Tire pressure is not something that most vehicle owners think about, but it is an important factor in your car's performance. While you can tell if your tires are inflated above or below their recommended level by heading to an air pump at a gas station and comparing the reading to the recommended readings printed on the sidewall of your tire, there are also some other warning signs you should watch out for. Being aware of the complications that come with both high and low tire pressure can help you understand why you should make checking your tire air pressure a central part of your car maintenance schedule.
High Tire Pressure
Tire pressure that is above the recommended levels can cause all sorts of complications for your vehicle. First of all, tires that are overinflated are at a much greater risk of being punctured or blowing out, which can result in a collision or accident if it occurs while you are driving. You can tell if you are driving with overinflated tires because the middle part of your tires' treads will be more worn down than the outside. Further, overinflated tires are more likely to experience reduced grip with the road, as only the middle part of the tread will be in contact with the pavement, which can mean that your vehicle may be more likely to skid while taking sharp corners or while driving in poor weather conditions.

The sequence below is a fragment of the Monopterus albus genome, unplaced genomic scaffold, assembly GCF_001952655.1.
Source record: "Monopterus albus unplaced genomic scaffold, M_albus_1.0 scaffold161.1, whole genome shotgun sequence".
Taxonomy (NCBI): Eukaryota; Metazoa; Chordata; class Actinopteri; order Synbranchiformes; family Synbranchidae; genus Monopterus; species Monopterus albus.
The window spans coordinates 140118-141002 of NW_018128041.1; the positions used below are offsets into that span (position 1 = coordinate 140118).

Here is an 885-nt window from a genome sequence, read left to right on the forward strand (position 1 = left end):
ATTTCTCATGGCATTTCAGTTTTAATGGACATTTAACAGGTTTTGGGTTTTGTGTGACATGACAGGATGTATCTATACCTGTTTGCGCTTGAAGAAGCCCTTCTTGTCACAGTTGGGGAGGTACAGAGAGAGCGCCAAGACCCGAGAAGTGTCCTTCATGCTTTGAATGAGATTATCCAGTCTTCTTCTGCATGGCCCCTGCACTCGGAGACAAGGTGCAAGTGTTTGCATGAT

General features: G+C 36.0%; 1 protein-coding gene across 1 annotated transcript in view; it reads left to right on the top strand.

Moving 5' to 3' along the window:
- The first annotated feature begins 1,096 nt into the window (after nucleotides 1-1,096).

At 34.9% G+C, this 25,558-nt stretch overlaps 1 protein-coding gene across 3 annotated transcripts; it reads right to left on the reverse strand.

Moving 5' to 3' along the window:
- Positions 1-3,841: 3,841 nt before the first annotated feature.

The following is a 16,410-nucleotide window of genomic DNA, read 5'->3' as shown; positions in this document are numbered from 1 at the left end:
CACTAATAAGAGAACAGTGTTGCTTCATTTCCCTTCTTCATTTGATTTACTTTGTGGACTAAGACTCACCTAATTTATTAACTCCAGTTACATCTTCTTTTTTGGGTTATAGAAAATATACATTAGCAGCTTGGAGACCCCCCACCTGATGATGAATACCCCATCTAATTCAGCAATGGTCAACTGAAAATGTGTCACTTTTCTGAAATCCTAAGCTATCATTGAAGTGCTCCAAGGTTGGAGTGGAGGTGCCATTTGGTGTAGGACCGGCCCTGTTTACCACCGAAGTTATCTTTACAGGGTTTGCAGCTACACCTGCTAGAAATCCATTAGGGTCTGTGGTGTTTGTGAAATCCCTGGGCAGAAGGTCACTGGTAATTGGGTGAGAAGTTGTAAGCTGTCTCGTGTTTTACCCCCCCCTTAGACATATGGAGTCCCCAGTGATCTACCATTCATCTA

Low Tire Pressure
Low tire pressure, on the other hand, can still represent a substantial risk to your tires' structural integrity. Low air pressure in your tires means that they are less able to maintain their shape, leading to more of the tread coming into contact with the road. This leads to a faster wear rate and will mean that you will have to replace your tires sooner. Furthermore, more tread contact with the road can decrease the overall performance of your vehicle, decreasing your car's acceleration and top speed and making it harder for you to react to traffic conditions. Low tire pressure will also drastically reduce the fuel efficiency of your vehicle, increasing your fuel costs. You'll be able to tell if your tires are suffering from low tire pressure by visually inspecting them, as they will have a less defined shape that comes into contact with the ground underneath your vehicle at all points of the tread.
Visit a tire shop for more information.